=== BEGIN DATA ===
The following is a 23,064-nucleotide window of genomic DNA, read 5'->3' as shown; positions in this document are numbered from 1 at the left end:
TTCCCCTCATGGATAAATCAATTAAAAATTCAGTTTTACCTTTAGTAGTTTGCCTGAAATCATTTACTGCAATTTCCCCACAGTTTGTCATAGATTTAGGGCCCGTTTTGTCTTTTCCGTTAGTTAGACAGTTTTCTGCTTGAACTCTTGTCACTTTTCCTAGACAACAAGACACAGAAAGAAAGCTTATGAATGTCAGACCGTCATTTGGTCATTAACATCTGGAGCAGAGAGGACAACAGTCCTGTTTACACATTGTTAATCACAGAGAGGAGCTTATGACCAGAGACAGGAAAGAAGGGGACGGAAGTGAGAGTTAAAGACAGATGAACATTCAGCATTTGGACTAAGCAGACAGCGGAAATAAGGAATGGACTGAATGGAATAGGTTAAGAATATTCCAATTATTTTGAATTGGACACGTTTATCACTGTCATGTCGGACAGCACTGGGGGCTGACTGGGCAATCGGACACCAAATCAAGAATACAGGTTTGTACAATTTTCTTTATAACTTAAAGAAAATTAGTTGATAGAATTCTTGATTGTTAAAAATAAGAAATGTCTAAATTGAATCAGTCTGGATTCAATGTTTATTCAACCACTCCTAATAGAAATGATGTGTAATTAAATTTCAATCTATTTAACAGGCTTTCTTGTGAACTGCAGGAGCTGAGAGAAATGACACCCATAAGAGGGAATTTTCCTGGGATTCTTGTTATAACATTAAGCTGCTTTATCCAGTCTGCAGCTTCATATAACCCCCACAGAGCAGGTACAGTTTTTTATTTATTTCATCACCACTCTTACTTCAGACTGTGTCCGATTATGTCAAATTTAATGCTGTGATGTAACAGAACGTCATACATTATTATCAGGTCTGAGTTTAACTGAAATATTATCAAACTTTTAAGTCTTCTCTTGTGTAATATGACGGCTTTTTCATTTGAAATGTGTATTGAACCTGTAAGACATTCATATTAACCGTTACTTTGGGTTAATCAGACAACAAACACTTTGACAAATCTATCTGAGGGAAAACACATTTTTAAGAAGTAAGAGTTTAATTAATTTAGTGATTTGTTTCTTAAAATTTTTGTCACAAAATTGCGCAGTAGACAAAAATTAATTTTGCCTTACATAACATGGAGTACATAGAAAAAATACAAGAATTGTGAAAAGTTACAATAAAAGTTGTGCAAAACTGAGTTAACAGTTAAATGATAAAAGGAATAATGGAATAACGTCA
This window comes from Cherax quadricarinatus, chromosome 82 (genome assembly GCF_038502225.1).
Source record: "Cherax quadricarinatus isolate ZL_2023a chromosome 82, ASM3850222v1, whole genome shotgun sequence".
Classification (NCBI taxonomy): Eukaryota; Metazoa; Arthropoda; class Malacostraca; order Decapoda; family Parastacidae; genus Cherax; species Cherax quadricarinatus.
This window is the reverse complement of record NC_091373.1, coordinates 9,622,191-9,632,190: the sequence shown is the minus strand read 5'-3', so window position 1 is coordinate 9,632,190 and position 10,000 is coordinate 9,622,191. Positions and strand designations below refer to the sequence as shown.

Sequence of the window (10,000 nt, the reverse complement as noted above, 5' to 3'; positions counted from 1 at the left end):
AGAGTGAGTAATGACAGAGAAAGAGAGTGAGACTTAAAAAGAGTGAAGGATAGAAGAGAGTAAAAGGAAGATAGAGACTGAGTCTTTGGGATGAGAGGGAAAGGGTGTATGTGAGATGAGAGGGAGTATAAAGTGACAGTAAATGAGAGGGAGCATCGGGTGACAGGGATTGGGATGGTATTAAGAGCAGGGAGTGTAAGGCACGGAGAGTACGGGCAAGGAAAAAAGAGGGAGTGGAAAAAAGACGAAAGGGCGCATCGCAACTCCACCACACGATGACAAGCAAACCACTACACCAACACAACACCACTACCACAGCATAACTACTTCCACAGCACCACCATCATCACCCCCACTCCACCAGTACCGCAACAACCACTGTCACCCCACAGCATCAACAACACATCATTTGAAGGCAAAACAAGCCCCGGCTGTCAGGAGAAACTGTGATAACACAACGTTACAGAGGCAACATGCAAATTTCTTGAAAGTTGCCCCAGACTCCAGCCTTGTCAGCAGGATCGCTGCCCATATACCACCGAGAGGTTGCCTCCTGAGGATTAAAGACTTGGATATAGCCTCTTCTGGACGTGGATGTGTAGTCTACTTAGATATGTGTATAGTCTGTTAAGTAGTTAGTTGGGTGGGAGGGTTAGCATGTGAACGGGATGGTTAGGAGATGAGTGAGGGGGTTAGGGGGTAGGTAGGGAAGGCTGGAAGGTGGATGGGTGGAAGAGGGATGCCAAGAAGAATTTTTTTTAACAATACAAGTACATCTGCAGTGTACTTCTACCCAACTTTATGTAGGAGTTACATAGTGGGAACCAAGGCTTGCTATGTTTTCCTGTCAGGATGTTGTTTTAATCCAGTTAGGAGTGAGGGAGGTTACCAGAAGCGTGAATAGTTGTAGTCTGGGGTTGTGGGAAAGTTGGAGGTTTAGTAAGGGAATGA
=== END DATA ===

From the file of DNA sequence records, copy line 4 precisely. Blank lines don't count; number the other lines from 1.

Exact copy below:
Source record: "Cherax quadricarinatus isolate ZL_2023a chromosome 82, ASM3850222v1, whole genome shotgun sequence".